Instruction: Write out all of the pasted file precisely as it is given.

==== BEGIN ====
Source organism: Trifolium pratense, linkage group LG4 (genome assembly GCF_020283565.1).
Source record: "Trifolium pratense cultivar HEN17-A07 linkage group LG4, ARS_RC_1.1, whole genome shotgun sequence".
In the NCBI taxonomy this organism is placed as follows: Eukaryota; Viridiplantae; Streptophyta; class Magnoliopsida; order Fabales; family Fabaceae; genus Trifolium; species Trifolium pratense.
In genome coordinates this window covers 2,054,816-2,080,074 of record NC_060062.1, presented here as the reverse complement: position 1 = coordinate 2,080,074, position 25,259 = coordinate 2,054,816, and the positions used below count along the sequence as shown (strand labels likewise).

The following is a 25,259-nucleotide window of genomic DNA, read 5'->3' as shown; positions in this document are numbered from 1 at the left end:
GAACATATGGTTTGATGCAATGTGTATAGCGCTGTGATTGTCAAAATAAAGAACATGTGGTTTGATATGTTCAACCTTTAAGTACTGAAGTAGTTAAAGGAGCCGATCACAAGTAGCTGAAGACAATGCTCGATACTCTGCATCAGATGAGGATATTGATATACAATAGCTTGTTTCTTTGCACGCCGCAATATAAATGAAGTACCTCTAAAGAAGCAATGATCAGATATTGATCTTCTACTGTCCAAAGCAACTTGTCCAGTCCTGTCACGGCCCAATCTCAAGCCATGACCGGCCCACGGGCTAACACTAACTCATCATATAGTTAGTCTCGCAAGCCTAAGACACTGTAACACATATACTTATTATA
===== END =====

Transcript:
Source organism: Trifolium pratense, linkage group LG4 (genome assembly GCF_020283565.1).
Source record: "Trifolium pratense cultivar HEN17-A07 linkage group LG4, ARS_RC_1.1, whole genome shotgun sequence".
In the NCBI taxonomy this organism is placed as follows: Eukaryota; Viridiplantae; Streptophyta; class Magnoliopsida; order Fabales; family Fabaceae; genus Trifolium; species Trifolium pratense.
In genome coordinates this window covers 2,054,816-2,080,074 of record NC_060062.1, presented here as the reverse complement: position 1 = coordinate 2,080,074, position 25,259 = coordinate 2,054,816, and the positions used below count along the sequence as shown (strand labels likewise).

The following is a 25,259-nucleotide window of genomic DNA, read 5'->3' as shown; positions in this document are numbered from 1 at the left end:
GAACATATGGTTTGATGCAATGTGTATAGCGCTGTGATTGTCAAAATAAAGAACATGTGGTTTGATATGTTCAACCTTTAAGTACTGAAGTAGTTAAAGGAGCCGATCACAAGTAGCTGAAGACAATGCTCGATACTCTGCATCAGATGAGGATATTGATATACAATAGCTTGTTTCTTTGCACGCCGCAATATAAATGAAGTACCTCTAAAGAAGCAATGATCAGATATTGATCTTCTACTGTCCAAAGCAACTTGTCCAGTCCTGTCACGGCCCAATCTCAAGCCATGACCGGCCCACGGGCTAACACTAACTCATCATATAGTTAGTCTCGCAAGCCTAAGACACTGTAACACATATACTTATTATA